Home | Breeding | Keeping and Breeding Blue Tongue/Blue-tongued Skinks – Part 2

Keeping and Breeding Blue Tongue/Blue-tongued Skinks – Part 2

Juvenile Blue-tongued LizardPlease see Part I of this article for notes on other aspects of skink care (temperature, light, etc.) and taxonomy.


Blue Tongue Skinks have very accommodating appetites, which makes it easy to provide them with a varied, balanced diet – not often the case with lizards in general!

The bulk of their diet – 60-70% – should be comprised of a mixed salad of greens and vegetables, to which has been added a small amount (i.e. 10% by volume) of fruit.  Kale, bok choy, dandelion, mustard and collard greens, beets, various beans, squash, carrots, yams, apples, figs, papaya and other seasonally available produce should be offered, with variety being a key point.

Animal-based protein can be provided by canned Tegu-Monitor Diet, canned insects or, if you prefer, live crickets, roaches, super mealworms, butter worms and wild-caught invertebrates.  Many folks use canned cat food or monkey chow as a protein source, but I prefer products formulated for lizards.

Tricking Fussy Feeders

Like many lizards, Blue Tongues can become overly fond of certain foods, and refuse to take others.  A friend in England let me in on a secret which she claims is often used by European hobbyists – vanilla custard!  The skinks are said to consume anything that is coated with this favored treat (strawberry jam works for Box Turtles, so why not!).

Vitamin-Mineral Supplements

Young skinks grow rapidly and need lots of Calcium and other nutrients.  For the first year or so of their lives, coat all food with supplements, alternating between Reptocal and Reptivite w/D.

Adults fed a varied diet will require supplements one or two times weekly.


Captive reproduction is a real possibility for those with a compatible pair – with emphasis on “compatible”.  The chief impediment to reproduction is finding a male and female that will tolerate one another’s company long enough to allow for mating.  Injuries inflicted by the powerful jaws during fights can be severe, so you’ll need to monitor introductions carefully.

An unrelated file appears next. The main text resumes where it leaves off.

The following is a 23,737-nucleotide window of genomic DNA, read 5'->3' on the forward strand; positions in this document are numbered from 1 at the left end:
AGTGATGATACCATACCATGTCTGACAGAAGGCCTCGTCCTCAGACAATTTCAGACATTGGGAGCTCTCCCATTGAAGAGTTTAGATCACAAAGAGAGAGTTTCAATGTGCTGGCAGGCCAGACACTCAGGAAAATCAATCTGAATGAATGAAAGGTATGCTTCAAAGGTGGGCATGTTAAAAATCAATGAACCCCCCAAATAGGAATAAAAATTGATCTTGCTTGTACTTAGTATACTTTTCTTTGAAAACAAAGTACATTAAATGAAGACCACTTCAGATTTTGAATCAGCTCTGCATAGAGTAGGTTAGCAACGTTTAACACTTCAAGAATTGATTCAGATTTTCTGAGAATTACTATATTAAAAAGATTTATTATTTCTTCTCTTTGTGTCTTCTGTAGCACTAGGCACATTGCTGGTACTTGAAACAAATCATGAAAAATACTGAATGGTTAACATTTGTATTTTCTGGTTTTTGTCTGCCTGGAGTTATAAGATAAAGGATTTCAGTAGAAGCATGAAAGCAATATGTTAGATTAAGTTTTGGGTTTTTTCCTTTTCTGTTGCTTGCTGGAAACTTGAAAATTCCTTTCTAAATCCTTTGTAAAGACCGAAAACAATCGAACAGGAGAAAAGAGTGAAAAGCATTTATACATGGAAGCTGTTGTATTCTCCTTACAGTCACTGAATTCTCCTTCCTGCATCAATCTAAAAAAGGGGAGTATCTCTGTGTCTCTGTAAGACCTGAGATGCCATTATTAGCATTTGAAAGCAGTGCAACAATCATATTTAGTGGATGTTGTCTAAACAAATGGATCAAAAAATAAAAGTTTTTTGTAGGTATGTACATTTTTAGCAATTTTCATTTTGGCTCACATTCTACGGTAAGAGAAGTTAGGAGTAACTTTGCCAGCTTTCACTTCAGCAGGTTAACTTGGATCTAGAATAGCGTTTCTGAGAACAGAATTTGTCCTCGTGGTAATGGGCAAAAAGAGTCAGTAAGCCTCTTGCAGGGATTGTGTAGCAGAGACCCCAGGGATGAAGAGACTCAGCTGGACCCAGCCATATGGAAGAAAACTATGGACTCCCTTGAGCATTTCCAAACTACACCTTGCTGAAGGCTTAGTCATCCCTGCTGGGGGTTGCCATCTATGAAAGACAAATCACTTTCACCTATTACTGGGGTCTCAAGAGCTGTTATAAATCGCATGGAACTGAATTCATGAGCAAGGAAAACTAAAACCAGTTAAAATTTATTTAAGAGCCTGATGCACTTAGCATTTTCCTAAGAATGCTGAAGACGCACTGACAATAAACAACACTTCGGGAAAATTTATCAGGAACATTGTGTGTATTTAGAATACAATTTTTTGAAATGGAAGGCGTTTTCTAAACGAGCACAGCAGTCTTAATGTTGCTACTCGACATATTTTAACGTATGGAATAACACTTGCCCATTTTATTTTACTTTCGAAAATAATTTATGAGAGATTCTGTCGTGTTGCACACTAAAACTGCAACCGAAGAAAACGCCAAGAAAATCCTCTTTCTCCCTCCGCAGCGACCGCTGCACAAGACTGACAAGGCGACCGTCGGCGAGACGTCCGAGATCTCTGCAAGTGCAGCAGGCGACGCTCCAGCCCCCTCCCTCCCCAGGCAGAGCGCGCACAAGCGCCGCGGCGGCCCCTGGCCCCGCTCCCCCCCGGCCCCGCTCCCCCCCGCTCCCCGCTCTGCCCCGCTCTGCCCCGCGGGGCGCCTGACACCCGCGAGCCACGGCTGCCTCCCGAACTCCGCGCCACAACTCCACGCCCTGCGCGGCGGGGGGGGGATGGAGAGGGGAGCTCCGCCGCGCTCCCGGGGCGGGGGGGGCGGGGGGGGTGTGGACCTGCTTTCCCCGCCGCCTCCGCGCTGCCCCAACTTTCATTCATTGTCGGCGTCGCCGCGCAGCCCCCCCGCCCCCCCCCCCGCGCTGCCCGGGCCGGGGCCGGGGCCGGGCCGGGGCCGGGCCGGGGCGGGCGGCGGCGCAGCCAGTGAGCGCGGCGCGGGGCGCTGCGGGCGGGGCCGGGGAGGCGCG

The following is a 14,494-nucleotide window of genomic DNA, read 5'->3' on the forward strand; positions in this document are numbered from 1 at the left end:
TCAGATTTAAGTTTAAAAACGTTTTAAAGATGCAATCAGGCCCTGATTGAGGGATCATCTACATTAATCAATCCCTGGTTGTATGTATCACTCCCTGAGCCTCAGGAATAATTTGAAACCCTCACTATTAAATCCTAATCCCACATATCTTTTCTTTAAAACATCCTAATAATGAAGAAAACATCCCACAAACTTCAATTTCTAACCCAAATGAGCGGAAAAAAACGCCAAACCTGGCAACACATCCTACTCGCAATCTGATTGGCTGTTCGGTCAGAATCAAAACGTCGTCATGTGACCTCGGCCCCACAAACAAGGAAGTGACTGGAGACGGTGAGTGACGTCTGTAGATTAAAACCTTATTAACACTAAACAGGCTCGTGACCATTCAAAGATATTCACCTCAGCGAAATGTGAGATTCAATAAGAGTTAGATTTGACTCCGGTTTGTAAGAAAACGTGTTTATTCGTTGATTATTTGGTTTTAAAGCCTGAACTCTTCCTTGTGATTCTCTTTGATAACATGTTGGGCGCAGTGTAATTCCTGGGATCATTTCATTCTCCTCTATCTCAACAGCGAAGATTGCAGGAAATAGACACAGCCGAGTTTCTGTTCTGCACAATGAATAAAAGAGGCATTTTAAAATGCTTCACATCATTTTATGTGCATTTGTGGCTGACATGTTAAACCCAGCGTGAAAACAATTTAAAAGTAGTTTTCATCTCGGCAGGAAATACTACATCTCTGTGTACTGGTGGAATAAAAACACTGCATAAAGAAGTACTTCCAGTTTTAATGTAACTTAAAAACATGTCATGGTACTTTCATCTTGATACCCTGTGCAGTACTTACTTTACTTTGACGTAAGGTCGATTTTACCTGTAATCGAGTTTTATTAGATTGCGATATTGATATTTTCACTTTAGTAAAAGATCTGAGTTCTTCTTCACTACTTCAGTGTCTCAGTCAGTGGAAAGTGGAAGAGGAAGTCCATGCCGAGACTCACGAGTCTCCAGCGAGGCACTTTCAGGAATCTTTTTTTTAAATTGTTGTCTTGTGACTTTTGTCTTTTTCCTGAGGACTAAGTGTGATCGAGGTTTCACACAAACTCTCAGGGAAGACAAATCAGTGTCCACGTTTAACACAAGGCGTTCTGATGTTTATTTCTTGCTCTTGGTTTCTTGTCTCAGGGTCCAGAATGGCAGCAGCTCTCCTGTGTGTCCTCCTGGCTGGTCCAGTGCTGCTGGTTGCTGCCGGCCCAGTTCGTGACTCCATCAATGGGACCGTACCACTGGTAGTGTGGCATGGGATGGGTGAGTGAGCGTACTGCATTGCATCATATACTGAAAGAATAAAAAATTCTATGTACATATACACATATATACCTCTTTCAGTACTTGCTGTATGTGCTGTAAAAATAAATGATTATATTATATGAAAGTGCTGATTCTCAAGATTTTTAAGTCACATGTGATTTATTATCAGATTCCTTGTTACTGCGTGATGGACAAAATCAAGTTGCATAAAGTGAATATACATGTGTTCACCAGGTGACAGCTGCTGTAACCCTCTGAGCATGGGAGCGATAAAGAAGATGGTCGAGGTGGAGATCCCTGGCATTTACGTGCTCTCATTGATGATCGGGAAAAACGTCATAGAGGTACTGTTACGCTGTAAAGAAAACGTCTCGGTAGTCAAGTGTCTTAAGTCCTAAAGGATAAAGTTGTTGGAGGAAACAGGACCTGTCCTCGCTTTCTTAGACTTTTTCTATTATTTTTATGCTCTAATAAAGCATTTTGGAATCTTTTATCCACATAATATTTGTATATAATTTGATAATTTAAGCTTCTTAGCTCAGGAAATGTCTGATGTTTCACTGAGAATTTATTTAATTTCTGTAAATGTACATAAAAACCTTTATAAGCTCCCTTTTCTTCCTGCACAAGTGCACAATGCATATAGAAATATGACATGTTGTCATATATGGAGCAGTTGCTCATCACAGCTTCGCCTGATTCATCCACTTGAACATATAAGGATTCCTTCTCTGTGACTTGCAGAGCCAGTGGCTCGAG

Juvenile Blue-tongued LizardIt is best to house skinks separately until you are ready to pair them up, and to place the larger, more aggressive animal into the smaller individual’s terrarium, to remove the “home court” advantage.

Potential breeders should be pre-conditioned by spending 4 weeks or so at a temperature of 60-68F, during which time they do not need to be fed (please write in for details).  Although UVB light is not essential for Blue Tongue Skinks, UVA is likely very important in regulating their behavior, and may help to stimulate reproduction.  A UVA-emitting lamp is a wise investment for all reptile breeders, especially those who work with diurnal (day active) species such as Blue Tongue Skinks.

Females bear 6-20 live young; in the past I have separated them from the female within a week or so, but others report success in raising the brood with their mother.

Further Reading

Range and other in formation for all species in the genus Tiliqua is posted here.

Folks who live in Blue Tongue Skink territory get to see all sorts of interesting things, as this video, “Skink vs. Magpie” target=”_blank”illustrates.



Juvenile BlueTongued Lizard image referenced from wikipedia and originally posted by Peripitus